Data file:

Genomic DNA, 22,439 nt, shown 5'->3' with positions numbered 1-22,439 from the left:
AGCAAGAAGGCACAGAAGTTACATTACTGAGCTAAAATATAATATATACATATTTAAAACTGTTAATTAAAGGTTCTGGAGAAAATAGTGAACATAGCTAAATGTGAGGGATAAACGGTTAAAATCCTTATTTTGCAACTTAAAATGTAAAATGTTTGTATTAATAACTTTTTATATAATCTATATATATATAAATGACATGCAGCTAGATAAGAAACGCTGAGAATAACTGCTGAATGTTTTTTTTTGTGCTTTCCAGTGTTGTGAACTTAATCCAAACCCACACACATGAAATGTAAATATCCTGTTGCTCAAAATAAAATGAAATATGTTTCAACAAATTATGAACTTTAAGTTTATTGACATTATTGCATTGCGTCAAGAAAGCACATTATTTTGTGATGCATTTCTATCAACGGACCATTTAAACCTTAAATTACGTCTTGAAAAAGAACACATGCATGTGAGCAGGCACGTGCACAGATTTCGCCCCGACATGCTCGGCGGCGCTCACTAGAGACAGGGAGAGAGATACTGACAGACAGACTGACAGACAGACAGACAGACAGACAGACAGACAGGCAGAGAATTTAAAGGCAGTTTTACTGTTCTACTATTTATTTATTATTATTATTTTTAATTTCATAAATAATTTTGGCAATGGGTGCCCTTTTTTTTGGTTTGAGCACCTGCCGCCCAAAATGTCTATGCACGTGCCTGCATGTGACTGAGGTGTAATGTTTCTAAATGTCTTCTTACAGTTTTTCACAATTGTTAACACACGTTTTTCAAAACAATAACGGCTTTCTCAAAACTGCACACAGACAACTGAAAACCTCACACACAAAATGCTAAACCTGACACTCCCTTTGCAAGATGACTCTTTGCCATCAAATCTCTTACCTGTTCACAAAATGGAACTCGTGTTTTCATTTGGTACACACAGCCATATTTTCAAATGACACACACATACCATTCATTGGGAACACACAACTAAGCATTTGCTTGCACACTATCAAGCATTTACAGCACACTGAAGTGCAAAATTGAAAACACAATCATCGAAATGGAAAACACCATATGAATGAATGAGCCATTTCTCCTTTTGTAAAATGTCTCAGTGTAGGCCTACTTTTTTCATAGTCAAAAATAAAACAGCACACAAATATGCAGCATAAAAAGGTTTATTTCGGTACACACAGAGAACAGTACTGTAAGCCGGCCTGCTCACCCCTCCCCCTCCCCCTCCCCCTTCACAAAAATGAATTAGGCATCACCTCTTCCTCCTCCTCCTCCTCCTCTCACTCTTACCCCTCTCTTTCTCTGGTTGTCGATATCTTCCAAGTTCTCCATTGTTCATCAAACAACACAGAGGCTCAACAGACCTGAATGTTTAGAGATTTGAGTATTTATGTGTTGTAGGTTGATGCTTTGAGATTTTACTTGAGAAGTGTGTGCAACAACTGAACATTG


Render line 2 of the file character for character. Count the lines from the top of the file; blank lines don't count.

AGCAAGAAGGCACAGAAGTTACATTACTGAGCTAAAATATAATATATACATATTTAAAACTGTTAATTAAAGGTTCTGGAGAAAATAGTGAACATAGCTAAATGTGAGGGATAAACGGTTAAAATCCTTATTTTGCAACTTAAAATGTAAAATGTTTGTATTAATAACTTTTTATATAATCTATATATATATAAATGACATGCAGCTAGATAAGAAACGCTGAGAATAACTGCTGAATGTTTTTTTTTGTGCTTTCCAGTGTTGTGAACTTAATCCAAACCCACACACATGAAATGTAAATATCCTGTTGCTCAAAATAAAATGAAATATGTTTCAACAAATTATGAACTTTAAGTTTATTGACATTATTGCATTGCGTCAAGAAAGCACATTATTTTGTGATGCATTTCTATCAACGGACCATTTAAACCTTAAATTACGTCTTGAAAAAGAACACATGCATGTGAGCAGGCACGTGCACAGATTTCGCCCCGACATGCTCGGCGGCGCTCACTAGAGACAGGGAGAGAGATACTGACAGACAGACTGACAGACAGACAGACAGACAGACAGACAGACAGGCAGAGAATTTAAAGGCAGTTTTACTGTTCTACTATTTATTTATTATTATTATTTTTAATTTCATAAATAATTTTGGCAATGGGTGCCCTTTTTTTTGGTTTGAGCACCTGCCGCCCAAAATGTCTATGCACGTGCCTGCATGTGACTGAGGTGTAATGTTTCTAAATGTCTTCTTACAGTTTTTCACAATTGTTAACACACGTTTTTCAAAACAATAACGGCTTTCTCAAAACTGCACACAGACAACTGAAAACCTCACACACAAAATGCTAAACCTGACACTCCCTTTGCAAGATGACTCTTTGCCATCAAATCTCTTACCTGTTCACAAAATGGAACTCGTGTTTTCATTTGGTACACACAGCCATATTTTCAAATGACACACACATACCATTCATTGGGAACACACAACTAAGCATTTGCTTGCACACTATCAAGCATTTACAGCACACTGAAGTGCAAAATTGAAAACACAATCATCGAAATGGAAAACACCATATGAATGAATGAGCCATTTCTCCTTTTGTAAAATGTCTCAGTGTAGGCCTACTTTTTTCATAGTCAAAAATAAAACAGCACACAAATATGCAGCATAAAAAGGTTTATTTCGGTACACACAGAGAACAGTACTGTAAGCCGGCCTGCTCACCCCTCCCCCTCCCCCTCCCCCTTCACAAAAATGAATTAGGCATCACCTCTTCCTCCTCCTCCTCCTCCTCTCACTCTTACCCCTCTCTTTCTCTGGTTGTCGATATCTTCCAAGTTCTCCATTGTTCATCAAACAACACAGAGGCTCAACAGACCTGAATGTTTAGAGATTTGAGTATTTATGTGTTGTAGGTTGATGCTTTGAGATTTTACTTGAGAAGTGTGTGCAACAACTGAACATTG